The Waterside Palace Building
29 Forth Banks
Newcastle upon Tyne
0191 232 6080
Food is an Art, Cook from the Heart - I wonder if they paid a PR firm to dream up that little mantra, proudly stuck on the front page of their menu?
Mantra claims this philosophy is used “to drive us forward every day”. They use the words “authentic” and “passionate” quite a lot too.
Newcastle has waited a very long time for an authentic, passionate Thai restaurant. Sadly it looks like it will have to wait a bit longer.
The owners of Mantra have certainly put a lot of effort into transforming the old Waterside Palace landmark on Forth Banks, home of many a drunken stag night and much indifferent Chinese cooking.
The garish red and green has been replaced with more stylish grey and gold tiles.
Inside, it looks very smart – perhaps a bit Marriott, but with some nice touches, including interesting bespoke glass chandeliers, like the artisan earrings you get in Bangkok markets.
So far so arty. But what of the food?
Thai street food is all the rage right now, with wonderful things being whipped up from palm sugar, fish sauce, pickled garlic and the like. Just as our idea of Italian food has moved on from lasagna and chips, so Thai cuisine in Britain is evolving to embrace the whole country, beyond the fiery Golden Triangle, with its Myanmar and Laotian influences, to the more subtle Eastern provinces closer to Cambodia.
Unfortunately, Mantra’s menu reminded me of those terrible Chinese buffets in Stowell Street.
We ordered liberally, not from hunger, but because the list was so dull, composed entirely of old-fashioned Western-Asian standards: spare ribs, chicken satay, pad Thai, various curries, that sort of thing. We purchased in bulk, just in case we had missed anything. We hadn’t. We also asked if they had Thai wine. They hadn’t.
Rather than the welcoming attention you usually get in Thai restaurants, where they throw warm towels, flowers and nice thoughts at you every few minutes, the service was surprisingly passive. When I asked for a finger bowl to de-clag my digits from our starters, the waitress looked confused. She brought us just one (with cold water), so we had to ask for a second – Mrs Diner doesn’t share finger bowls. All the staff seemed perfectly friendly, just inept.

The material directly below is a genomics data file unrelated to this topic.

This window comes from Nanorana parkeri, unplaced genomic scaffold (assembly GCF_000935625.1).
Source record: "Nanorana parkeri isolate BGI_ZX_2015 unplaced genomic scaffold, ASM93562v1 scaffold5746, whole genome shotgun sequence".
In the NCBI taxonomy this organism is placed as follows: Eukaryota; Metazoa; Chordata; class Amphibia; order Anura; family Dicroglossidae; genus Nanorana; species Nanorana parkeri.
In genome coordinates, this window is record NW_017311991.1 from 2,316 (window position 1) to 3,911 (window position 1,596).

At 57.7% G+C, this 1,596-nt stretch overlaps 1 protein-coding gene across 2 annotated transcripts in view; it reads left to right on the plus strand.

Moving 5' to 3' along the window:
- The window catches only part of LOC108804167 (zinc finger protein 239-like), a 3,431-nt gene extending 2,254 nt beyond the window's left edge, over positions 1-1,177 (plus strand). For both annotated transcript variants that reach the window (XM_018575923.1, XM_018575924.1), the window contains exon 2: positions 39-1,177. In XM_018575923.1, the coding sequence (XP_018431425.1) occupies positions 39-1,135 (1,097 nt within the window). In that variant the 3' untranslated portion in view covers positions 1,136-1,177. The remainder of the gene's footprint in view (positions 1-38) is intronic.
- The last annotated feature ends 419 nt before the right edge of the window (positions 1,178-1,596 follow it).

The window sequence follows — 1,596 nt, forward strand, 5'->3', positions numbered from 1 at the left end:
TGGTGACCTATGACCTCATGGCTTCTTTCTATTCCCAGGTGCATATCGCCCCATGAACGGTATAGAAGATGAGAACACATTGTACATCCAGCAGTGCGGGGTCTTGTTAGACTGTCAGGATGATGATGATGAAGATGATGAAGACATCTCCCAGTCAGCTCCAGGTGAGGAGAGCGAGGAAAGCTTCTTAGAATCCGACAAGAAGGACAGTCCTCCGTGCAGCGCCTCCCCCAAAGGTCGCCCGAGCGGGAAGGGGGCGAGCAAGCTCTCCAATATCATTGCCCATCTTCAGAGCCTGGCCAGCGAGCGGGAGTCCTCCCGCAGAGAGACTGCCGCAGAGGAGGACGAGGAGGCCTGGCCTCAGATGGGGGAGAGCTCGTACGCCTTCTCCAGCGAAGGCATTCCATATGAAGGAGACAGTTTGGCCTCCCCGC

We’d ordered the ribs because they’d appeared on all the set menus. They were tough, and came with small chunks of pineapple which claimed to be grilled, but weren’t.
The equally ubiquitous chicken satay had a good peanut relish and were buttery, tender and pleasant. I apologise for the lazy use of “pleasant”. It suggests bland, mundane and unimaginative. I hope so, anyway.
We also yawned our way through some Thai fish cakes, which at least had some heat and a fresh, acceptably sweet chilli sauce.
After that the meal went steadily downhill. Thai papaya salad had been pre-dressed, possibly in the last Millennium. As a result, it was as wilted as our spirits.
Pad Thai, the so-called national dish and staple of every Thai eatery in the land, was insipid, and arrived with lemon instead of lime. It cost £12.95.
We then tried a lamb shank “slow cooked in Massaman curry”. The sauce was unbalanced, so you could sense a ferocious battle for dominance between the star anise and the cinnamon. I think the star anise won. I don’t believe the shank had actually been cooked in the curry at all, but merely introduced to it later in the process, for when I cut into the meat, I found it spice-free, tasting like any old lamb shank. This cost us £15.95.
However that was a culinary masterpiece compared to the pan-fried sea bass. Woefully overfried to dryness, it was draped in a gloopy, acidic tamarind sauce that was so nasty, it rendered the whole dish inedible. It had the texture of bottled sauce, but I doubt you could sell this unpleasant concoction anywhere.
The main courses came with unfluffed jasmine and too sticky coconut rice, which together set us back a further £6.
Even the kitchen’s presentation didn’t match up to the high prices. Our sea bass was supposed to have arrived with “roasted chillis and fresh coriander”. In fact, it was presented, like every other dish in our meal, with a couple of sad little gem lettuce leaves and half a raw red chilli, seeds intact.
I may not be the greatest advocate of the typical Thai chefs' creatively carved carrot and radish flowers, but at least they show some effort, passion even. This place had none.
This was food without art, or heart.
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